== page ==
• @Conifold but if we do go Kant's way that we always have to tell the truth, it would be called lying no? Plus, if we're being realistics, maybe acting on TV "makes no pretense to bring what is it not", but sometimes the consumers (typically the young age, for example) doesn't take it that way. It's a known phenomena that "meeting your hero" makes quite often for an unpleasant situation - you saw your hero on TV and was hoping he'd be like that in real life too, then you discover he's not. – Yechiam Weiss Feb 8 '18 at 9:25
  • We do not always have to tell the truth because we do not always even know what it is, morality does not demand the impossible. And in fictional settings telling the truth is telling the truth according to fiction. Kant had no objections to theater and praised Moliere. – Conifold Feb 8 '18 at 22:21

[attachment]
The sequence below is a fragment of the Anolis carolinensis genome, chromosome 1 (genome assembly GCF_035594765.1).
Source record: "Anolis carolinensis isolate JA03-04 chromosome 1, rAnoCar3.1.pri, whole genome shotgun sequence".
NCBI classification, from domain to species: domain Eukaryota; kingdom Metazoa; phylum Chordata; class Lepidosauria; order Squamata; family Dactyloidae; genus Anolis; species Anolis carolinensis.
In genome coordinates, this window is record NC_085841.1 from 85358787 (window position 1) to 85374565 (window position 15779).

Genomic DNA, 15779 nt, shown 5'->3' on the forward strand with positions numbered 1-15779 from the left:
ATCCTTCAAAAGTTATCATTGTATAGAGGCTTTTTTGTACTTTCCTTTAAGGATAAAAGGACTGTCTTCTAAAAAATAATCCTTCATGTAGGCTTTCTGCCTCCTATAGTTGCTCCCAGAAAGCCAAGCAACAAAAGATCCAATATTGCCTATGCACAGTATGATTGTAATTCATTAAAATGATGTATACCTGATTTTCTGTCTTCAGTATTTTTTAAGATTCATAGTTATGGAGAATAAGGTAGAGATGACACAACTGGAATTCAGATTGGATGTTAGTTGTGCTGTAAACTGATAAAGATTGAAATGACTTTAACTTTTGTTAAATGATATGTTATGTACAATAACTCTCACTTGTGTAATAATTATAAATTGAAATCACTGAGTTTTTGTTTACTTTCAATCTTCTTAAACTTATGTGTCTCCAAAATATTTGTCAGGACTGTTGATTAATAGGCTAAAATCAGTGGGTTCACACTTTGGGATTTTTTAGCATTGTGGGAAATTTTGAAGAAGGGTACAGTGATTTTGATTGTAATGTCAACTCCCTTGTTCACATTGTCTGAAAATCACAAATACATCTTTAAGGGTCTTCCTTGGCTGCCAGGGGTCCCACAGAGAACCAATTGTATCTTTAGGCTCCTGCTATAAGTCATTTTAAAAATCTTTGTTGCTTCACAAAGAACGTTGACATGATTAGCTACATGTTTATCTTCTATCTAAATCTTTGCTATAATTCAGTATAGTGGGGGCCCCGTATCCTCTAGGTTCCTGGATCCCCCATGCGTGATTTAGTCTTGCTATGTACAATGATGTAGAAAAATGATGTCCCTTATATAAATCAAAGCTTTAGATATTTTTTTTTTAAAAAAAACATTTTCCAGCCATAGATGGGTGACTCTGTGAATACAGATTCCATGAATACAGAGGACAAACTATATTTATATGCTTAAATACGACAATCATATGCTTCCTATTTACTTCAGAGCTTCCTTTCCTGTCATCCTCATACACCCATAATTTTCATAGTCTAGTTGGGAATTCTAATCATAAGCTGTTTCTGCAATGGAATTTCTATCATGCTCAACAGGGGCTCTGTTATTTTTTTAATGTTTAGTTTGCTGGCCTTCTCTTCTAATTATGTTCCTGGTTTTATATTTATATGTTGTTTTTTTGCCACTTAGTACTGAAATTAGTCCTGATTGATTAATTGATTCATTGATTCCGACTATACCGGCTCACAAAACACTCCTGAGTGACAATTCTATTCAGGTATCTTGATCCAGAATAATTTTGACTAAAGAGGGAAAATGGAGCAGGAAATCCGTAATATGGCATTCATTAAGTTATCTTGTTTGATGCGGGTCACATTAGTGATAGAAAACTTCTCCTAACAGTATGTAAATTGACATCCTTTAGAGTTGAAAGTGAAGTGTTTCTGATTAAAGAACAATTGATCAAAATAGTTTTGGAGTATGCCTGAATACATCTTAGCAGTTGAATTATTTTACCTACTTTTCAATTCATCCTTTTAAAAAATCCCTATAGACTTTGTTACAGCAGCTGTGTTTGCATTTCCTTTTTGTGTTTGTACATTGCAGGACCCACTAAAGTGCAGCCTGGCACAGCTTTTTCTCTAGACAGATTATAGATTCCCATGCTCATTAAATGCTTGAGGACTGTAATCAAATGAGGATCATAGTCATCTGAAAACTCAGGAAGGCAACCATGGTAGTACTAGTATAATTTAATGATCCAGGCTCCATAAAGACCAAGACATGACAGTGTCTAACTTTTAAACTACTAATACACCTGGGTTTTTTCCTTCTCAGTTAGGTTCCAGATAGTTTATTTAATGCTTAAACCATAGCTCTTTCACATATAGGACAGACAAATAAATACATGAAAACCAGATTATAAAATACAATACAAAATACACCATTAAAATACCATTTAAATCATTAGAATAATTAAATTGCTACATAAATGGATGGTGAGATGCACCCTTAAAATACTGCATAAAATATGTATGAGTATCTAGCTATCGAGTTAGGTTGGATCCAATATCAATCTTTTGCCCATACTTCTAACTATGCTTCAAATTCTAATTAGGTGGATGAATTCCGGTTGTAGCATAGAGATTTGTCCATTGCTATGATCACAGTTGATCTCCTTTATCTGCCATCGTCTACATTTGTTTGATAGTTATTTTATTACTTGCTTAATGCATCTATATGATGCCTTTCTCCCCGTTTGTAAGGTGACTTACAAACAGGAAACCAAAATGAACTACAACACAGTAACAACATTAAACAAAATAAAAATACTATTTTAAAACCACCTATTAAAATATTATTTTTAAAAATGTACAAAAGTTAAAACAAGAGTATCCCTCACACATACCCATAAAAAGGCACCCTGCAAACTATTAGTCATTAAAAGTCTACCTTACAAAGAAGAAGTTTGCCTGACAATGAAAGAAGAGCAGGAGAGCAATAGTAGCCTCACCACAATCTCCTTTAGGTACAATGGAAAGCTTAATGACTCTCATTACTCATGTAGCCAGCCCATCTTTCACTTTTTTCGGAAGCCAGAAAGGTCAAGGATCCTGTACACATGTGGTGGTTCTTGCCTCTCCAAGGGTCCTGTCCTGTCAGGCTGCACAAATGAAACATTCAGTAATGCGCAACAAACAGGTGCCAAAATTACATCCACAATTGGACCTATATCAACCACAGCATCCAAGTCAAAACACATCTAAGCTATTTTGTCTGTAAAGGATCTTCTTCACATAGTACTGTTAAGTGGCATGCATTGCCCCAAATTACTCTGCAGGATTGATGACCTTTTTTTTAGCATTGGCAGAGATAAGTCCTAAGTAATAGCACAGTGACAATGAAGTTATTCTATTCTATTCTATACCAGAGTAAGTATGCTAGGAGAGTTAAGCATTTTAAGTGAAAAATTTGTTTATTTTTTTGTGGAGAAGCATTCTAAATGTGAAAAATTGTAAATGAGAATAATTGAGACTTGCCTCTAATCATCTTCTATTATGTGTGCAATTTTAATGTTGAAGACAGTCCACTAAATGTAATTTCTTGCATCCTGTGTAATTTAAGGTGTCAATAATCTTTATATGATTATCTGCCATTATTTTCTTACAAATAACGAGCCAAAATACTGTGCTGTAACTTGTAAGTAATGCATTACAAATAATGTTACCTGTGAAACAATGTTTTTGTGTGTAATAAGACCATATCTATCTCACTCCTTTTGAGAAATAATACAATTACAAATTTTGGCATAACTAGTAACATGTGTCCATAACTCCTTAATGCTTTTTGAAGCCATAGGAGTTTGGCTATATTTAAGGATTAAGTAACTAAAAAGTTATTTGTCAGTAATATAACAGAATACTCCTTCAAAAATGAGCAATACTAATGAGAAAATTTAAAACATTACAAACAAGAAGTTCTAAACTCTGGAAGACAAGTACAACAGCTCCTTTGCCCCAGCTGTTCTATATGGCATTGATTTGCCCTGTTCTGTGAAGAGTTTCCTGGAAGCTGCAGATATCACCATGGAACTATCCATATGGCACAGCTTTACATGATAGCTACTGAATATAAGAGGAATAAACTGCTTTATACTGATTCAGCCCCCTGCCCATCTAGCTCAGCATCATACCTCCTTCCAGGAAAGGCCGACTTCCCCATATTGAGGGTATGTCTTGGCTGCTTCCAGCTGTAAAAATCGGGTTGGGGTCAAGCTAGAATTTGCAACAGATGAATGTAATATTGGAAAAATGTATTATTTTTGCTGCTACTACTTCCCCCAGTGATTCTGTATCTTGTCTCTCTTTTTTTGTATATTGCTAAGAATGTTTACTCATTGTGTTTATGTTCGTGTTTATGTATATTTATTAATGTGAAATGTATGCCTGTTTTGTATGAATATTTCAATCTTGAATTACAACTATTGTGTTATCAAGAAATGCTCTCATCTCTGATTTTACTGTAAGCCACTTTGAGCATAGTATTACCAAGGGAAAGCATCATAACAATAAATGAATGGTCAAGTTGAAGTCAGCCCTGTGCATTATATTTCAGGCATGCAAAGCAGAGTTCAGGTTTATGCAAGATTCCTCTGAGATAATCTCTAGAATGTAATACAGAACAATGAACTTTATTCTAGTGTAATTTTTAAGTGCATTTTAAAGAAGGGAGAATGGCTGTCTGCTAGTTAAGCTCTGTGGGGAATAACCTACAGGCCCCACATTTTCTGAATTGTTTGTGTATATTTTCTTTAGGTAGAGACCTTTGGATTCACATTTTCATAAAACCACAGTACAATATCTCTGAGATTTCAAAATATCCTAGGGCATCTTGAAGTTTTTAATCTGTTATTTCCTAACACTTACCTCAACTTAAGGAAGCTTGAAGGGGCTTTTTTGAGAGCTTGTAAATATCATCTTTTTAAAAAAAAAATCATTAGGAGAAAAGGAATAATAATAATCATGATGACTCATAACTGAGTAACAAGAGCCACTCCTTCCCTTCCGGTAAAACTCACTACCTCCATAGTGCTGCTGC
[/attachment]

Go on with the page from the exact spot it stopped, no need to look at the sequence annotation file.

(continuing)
• @Conifold I'm not saying Kant was 100% Kantian. But given the statement "not telling the truth is morally bad on every occasion", maybe Kant praising thr theater is a hypocrite Kant. – Yechiam Weiss Feb 8 '18 at 22:28
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This is a thought-provoking question. The essence of lying is an intention to deceive, though not all intentions to deceive involves lying : if I deceive you by impersonating someone, I have not lied to you. For the sake of a little more rigour one might define lying like this :

A person S tells a lie iff: 1. S makes a false statement x, 2. S believes that x is false or probably false (or, alternatively, S doesn't believe that x is true), and 3. S intends to deceive another person by means of stating x (by stating x, S intends to cause another person to have false beliefs). ( Thomas L. Carson, 'The Definition of Lying', Noûs, Vol. 40, No. 2 (Jun., 2006), p.287.)